New Zealand urgently needs to debate and action on gene editing, with the aim of boosting New Zealand’s bioeconomy, a BioTechNZ survey report says.
There is global interest in biotechnology as a means of altering biological processes to improve human health, food production and environmental sustainability the new report says.
Increasing demand for food, shortages of natural resources and water and environmental concerns have been driving the growth of biotech in agriculture.
“Any new technology must be trialled and understood by the public, before providing mainstream benefit. To avoid polarisation of perspectives in New Zealand, open public debate is recommended, with the government ensuring the public have access to the facts.
“Our research has identified a number of barriers that need to be overcome to enable the growth of the New Zealand biotechnology market.
“These constraints include access to capital and access to skills and talent. The current regulatory framework governing genetic modified organisms (GMO) is also a major barrier to growth for the New Zealand biotechnology sector,” the report says.
The global biotech market is forecast to be worth $US729 billion by 2025. New Zealand is positioned well: ranked fourth in the world for innovation potential in biotech.
Currently, no genetically modified products manufactured in New Zealand are commercially available. All use of GM techniques must have approval under the Hazardous Substances and New Organisms (HSNO) Act.
Five genetically modified organisms have already been approved for release in New Zealand since the passing of the HSNO Act. The releases have presented no issues.
Genetic modification relating to the social and environmental impacts have been used in research in New Zealand for more than a decade.
New Zealand’s bioeconomy is built on over a century of world class biological research. Notable successes include Glaxo (now GSK) founded by Kiwi Joseph Nathan; the disposable syringe invented by New Zealander Colin Murdoch and New Zealand-born Maurice Wilkens shared the 1962 Nobel Prize for discovering the molecular structure of DNA.
The HSNO Act applies to anything that can potentially grow, reproduce and be reproduced, be
t it food or a medicine. There are currently no genetically modified commercial crops in New Zealand, and no fresh produce such as fruit, vegetables, meat or milk sold that has been genetically modified.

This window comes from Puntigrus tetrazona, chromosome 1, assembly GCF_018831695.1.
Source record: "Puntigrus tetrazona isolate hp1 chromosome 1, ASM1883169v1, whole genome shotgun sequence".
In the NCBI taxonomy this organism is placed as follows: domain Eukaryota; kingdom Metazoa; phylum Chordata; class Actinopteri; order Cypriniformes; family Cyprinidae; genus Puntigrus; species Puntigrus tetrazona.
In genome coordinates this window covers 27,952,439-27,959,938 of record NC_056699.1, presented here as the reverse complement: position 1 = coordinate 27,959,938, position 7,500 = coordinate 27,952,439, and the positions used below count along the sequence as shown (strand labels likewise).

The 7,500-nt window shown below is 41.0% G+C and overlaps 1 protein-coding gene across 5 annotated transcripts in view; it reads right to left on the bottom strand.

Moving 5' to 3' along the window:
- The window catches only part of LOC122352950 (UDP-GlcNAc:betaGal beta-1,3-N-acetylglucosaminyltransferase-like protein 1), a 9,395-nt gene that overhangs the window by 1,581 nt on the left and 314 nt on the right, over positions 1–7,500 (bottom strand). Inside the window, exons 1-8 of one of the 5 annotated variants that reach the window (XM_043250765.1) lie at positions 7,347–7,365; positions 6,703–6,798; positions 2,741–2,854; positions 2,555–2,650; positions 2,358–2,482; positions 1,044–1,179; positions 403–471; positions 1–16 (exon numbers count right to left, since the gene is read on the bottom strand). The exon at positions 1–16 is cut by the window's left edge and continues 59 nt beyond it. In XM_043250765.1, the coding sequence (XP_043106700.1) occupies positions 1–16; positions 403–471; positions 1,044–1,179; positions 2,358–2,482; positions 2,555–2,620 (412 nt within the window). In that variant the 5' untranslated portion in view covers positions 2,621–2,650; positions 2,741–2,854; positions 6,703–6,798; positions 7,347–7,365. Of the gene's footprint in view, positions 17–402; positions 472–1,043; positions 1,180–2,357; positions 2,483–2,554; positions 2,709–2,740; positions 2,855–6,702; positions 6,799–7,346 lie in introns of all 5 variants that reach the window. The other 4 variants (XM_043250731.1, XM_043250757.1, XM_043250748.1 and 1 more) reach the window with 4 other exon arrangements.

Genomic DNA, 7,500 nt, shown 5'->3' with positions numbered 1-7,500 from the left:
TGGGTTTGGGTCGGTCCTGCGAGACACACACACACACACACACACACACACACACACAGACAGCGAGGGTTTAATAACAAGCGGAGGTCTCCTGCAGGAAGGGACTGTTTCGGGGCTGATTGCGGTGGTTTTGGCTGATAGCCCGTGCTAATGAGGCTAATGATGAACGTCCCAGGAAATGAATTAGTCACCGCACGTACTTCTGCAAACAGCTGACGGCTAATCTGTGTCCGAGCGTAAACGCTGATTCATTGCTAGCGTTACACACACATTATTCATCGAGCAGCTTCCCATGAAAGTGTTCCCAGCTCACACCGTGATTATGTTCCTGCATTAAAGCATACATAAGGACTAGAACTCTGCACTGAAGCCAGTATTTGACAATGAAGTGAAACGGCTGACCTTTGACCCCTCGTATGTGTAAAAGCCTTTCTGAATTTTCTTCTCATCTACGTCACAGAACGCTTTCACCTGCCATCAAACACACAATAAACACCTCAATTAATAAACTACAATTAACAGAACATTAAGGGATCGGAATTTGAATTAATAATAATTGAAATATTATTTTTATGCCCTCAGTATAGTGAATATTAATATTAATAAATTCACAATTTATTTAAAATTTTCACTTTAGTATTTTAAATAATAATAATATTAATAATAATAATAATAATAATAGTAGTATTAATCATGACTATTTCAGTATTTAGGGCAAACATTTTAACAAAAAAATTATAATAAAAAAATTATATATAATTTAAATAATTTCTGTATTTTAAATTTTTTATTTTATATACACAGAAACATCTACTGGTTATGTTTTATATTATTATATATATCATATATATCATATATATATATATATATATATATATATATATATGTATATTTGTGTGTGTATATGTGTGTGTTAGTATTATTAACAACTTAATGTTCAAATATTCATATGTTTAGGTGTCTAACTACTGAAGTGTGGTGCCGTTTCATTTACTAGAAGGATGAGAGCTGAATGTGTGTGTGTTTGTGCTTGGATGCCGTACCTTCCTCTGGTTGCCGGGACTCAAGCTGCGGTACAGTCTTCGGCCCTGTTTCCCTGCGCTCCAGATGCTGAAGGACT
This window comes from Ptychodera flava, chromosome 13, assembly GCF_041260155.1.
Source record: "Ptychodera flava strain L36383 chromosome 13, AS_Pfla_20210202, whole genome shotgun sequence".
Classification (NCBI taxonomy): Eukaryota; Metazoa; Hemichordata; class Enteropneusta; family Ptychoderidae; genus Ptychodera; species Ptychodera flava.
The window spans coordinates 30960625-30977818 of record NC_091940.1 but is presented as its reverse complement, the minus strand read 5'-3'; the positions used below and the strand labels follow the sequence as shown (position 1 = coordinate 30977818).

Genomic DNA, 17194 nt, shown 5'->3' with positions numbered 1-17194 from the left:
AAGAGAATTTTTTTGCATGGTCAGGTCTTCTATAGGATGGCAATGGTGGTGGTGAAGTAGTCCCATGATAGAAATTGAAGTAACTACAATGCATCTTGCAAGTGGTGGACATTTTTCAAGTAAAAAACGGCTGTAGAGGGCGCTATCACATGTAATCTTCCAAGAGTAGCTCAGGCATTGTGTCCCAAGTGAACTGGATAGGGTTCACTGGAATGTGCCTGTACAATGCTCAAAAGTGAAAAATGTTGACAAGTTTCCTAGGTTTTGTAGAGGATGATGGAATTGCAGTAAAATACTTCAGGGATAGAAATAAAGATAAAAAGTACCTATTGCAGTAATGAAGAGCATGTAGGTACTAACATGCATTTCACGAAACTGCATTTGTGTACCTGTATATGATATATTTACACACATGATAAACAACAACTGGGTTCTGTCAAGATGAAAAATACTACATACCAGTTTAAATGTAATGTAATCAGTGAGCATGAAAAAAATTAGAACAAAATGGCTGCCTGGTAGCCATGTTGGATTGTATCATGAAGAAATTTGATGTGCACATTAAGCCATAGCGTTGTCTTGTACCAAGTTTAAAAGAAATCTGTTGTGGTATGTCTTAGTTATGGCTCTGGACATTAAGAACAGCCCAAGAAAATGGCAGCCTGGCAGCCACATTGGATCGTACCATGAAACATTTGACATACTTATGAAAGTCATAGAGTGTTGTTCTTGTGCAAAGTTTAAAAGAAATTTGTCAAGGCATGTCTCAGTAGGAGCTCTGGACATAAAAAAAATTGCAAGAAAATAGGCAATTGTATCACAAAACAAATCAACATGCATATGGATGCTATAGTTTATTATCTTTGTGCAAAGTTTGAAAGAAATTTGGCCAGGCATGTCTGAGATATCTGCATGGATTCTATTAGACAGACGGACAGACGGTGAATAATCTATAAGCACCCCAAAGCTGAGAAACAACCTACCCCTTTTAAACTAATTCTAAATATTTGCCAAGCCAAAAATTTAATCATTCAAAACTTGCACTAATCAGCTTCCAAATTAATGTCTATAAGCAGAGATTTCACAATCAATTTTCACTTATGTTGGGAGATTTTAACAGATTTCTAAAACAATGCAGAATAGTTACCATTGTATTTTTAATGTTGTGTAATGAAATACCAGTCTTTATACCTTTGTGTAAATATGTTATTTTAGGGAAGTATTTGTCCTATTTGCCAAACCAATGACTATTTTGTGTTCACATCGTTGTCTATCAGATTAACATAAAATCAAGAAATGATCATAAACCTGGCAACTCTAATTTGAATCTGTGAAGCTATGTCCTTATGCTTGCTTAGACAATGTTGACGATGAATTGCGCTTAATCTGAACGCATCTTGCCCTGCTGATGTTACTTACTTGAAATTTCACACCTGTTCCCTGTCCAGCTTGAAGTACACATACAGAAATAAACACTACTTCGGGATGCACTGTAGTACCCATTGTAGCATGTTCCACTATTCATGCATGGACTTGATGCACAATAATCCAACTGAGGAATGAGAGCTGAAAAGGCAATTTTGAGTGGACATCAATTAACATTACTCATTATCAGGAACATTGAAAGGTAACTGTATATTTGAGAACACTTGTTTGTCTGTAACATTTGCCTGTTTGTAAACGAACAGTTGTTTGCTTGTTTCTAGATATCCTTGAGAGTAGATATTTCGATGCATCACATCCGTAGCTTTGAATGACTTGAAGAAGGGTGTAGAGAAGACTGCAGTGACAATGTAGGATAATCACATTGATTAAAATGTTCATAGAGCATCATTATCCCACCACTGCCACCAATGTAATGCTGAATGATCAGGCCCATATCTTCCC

The BioTechNZ survey identified a national distribution of biotechnology companies with 37 percent located in Auckland, 18 percent in Wellington and the remaining 45 percent located in regional New Zealand.
The report says research in plant-based biotechnology, water biosciences, environmental technologies and human biomedical science has increased. This may be reflective of a societal move towards environmental and health concerns, plus the increasing desire for natural foods.
It is the first biotech ecosystem map for New Zealand and is a comprehensive study into the state and future opportunities for biotech, BioTechNZ executive director Dr Zahra Champion says.
“It highlights the importance of biotech and how it can contribute to New Zealand’s economic growth and diversification, as well as its ability to help make New Zealand cleaner, healthier and more prosperous.”
BioTechNZ is a member of the NZTech Alliance, which brings together 20 technology associations with more than 1500 member organisations who employ more than 10 percent of the workforce, who are working to help create a more prosperous New Zealand underpinned by technology.
For further information contact Dr Zahra Champion on 021 899 732 or NZTech’s media specialist, Make Lemonade editor-in-chief Kip Brook on 0275 030188